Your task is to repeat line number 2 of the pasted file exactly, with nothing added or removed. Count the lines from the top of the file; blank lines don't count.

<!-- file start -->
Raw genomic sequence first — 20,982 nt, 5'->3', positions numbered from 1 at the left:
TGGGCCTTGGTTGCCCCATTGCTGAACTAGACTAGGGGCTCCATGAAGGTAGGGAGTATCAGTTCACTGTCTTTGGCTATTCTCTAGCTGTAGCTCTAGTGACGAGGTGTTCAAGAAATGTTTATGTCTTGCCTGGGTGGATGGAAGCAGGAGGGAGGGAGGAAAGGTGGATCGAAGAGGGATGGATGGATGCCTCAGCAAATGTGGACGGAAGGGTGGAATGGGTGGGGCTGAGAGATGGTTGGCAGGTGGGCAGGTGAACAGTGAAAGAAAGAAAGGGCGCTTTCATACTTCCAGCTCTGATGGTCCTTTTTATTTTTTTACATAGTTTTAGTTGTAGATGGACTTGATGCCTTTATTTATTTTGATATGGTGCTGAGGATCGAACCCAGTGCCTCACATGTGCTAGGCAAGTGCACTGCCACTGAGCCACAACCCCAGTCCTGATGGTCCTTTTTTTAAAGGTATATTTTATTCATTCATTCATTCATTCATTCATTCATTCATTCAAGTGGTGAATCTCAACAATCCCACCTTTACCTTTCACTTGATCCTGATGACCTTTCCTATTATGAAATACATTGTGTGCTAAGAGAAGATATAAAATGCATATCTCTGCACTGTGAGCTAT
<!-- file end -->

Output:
TGGGCCTTGGTTGCCCCATTGCTGAACTAGACTAGGGGCTCCATGAAGGTAGGGAGTATCAGTTCACTGTCTTTGGCTATTCTCTAGCTGTAGCTCTAGTGACGAGGTGTTCAAGAAATGTTTATGTCTTGCCTGGGTGGATGGAAGCAGGAGGGAGGGAGGAAAGGTGGATCGAAGAGGGATGGATGGATGCCTCAGCAAATGTGGACGGAAGGGTGGAATGGGTGGGGCTGAGAGATGGTTGGCAGGTGGGCAGGTGAACAGTGAAAGAAAGAAAGGGCGCTTTCATACTTCCAGCTCTGATGGTCCTTTTTATTTTTTTACATAGTTTTAGTTGTAGATGGACTTGATGCCTTTATTTATTTTGATATGGTGCTGAGGATCGAACCCAGTGCCTCACATGTGCTAGGCAAGTGCACTGCCACTGAGCCACAACCCCAGTCCTGATGGTCCTTTTTTTAAAGGTATATTTTATTCATTCATTCATTCATTCATTCATTCATTCATTCAAGTGGTGAATCTCAACAATCCCACCTTTACCTTTCACTTGATCCTGATGACCTTTCCTATTATGAAATACATTGTGTGCTAAGAGAAGATATAAAATGCATATCTCTGCACTGTGAGCTAT